This month has marked 10 years from the Winterbourne View scandal that rocked the health and social care industry.
The scandal saw the systematic abuse of people with learning disabilities in a Bristol hospital in 2011, which was exposed by an undercover BBC Panorama report.
Panorama footage of the hospital incidents showed people being pinned down, slapped, teased, taunted and dragged into showers whilst fully clothed.
Eleven people were prosecuted for the atrocities that occurred in the Bristol hospital, but the families of the victims say abuse of this nature is still prevalent today.
The families have written to the Prime Minster to demand an ‘overhaul’ of the broken care system and have claimed that “countless” others have suffered “trauma” in the system.
Research by Mencap and the Challenging Behaviour Foundation (CBF) shows 2,040 people with autism or learning disabilities are being held in assessment and treatment units for an average of more than five-and-a-half years but are only meant for short term treatments.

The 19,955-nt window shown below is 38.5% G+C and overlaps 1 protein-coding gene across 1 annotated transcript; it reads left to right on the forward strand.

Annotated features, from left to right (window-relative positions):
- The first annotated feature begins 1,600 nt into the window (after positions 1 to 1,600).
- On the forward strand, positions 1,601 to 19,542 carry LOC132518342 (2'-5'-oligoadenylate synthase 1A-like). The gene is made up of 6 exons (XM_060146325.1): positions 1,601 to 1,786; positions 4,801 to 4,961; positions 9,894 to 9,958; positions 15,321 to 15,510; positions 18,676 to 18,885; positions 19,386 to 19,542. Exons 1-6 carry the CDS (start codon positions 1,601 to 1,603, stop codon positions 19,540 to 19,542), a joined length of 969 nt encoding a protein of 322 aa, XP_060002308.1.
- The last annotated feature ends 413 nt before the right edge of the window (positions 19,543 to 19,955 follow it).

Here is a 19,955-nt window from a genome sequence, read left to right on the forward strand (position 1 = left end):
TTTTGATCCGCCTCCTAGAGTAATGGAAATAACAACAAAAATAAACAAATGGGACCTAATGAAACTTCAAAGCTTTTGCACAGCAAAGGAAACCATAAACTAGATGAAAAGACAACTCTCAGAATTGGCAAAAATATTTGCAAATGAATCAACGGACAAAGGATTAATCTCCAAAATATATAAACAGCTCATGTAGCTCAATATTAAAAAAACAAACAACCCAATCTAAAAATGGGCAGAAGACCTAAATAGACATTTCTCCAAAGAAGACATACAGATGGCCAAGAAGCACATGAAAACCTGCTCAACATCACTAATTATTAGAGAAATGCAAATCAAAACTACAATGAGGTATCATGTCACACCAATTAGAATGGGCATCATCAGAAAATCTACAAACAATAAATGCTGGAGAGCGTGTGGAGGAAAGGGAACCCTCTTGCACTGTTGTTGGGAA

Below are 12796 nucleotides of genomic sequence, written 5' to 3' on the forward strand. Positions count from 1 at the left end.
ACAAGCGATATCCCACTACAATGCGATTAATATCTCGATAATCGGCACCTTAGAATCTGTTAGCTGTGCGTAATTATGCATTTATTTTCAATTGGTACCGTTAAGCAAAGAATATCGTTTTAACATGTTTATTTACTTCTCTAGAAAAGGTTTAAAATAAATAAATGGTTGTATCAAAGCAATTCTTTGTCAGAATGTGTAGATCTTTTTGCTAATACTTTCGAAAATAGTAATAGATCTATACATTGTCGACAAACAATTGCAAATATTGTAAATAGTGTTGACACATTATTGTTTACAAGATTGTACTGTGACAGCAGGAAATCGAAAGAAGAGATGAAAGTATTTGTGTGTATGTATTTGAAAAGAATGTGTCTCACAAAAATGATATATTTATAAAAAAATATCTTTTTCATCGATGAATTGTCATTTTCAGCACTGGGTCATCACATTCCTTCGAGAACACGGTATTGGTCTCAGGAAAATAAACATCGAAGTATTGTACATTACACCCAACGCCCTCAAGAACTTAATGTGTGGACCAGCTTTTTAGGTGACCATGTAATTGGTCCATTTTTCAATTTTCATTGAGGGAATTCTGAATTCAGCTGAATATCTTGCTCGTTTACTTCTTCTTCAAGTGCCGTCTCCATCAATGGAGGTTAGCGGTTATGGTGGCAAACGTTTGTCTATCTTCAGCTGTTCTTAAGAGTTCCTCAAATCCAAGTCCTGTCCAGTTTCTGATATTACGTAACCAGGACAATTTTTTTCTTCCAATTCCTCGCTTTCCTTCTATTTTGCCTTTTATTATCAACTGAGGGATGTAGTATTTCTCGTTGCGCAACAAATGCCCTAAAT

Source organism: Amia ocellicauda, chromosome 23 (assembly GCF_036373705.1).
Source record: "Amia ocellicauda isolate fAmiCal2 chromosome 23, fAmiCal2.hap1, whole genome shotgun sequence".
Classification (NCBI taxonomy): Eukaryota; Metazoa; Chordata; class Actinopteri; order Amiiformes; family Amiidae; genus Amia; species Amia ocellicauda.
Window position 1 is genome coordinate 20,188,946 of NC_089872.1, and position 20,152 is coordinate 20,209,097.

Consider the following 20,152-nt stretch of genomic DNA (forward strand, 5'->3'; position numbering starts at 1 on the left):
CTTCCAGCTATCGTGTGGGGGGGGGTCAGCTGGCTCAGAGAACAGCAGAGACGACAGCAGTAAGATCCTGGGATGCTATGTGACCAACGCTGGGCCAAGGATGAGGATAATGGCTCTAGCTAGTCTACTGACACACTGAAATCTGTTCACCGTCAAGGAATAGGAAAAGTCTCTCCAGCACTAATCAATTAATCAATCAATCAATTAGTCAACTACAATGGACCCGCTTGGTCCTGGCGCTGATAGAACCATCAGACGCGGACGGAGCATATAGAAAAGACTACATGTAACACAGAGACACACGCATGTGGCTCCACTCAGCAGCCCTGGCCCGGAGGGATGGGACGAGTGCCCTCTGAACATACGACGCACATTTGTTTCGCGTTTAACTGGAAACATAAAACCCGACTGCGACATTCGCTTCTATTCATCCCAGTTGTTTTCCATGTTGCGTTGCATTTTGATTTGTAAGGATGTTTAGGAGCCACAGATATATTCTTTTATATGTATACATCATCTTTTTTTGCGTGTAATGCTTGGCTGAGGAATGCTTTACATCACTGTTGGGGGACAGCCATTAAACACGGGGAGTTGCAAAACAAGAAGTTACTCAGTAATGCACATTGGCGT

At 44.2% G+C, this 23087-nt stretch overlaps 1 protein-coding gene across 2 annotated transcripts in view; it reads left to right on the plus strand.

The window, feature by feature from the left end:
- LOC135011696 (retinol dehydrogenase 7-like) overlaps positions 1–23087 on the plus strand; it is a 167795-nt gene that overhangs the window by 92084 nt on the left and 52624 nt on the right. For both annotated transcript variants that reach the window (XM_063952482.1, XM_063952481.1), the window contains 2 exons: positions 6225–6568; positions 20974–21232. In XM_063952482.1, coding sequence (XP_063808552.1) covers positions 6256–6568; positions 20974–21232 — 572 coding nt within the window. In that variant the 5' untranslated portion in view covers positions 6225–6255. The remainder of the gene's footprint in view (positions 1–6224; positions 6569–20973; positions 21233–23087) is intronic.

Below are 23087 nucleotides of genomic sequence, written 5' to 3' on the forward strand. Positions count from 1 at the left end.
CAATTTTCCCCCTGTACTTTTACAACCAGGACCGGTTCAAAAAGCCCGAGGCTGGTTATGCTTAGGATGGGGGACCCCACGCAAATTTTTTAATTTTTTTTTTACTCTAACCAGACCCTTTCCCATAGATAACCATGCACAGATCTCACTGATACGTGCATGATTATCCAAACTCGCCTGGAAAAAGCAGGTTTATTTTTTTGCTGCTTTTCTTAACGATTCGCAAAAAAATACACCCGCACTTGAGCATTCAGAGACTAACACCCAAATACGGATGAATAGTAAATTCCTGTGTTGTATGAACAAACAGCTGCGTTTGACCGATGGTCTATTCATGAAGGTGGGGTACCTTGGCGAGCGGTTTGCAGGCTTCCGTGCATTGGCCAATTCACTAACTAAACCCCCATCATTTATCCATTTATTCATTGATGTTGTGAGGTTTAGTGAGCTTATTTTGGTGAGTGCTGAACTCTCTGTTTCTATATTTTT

What Else Has Been Uncovered?
It is reported that people with learning difficulties are dying more than 20 years younger than the rest of the population.
Healthwatch South Gloucestershire says the risk of dying unnecessarily from treatable conditions remains far too high.
It has also been reported that an estimate of only 36 percent of those living with learning difficulties take up their annual GP check-up.
James Jackson, our Policies Practitioner, who has 10 years of experience working with people that live with learning disabilities, said:
“The massive ramifications of the Winterbourne View scandal 10 years ago led to a host of positive legislative and policy changes, a public enquiry and government commitment that ‘no-one should live in a hospital’ and has undoubtedly changed the way many people with learning difficulties live and are supported for the better.
“However, sadly the Whorlton Hall scandal in May last year showed shocking similarities to the Winterbourne View scandal in the type, scale and institutional nature of the abuse taking place.
“It shows that for (some of) those still living in long stay institutions little has changed.
“It also underscores the vital importance of robust safeguarding and whistleblowing policies and their proper implementation.”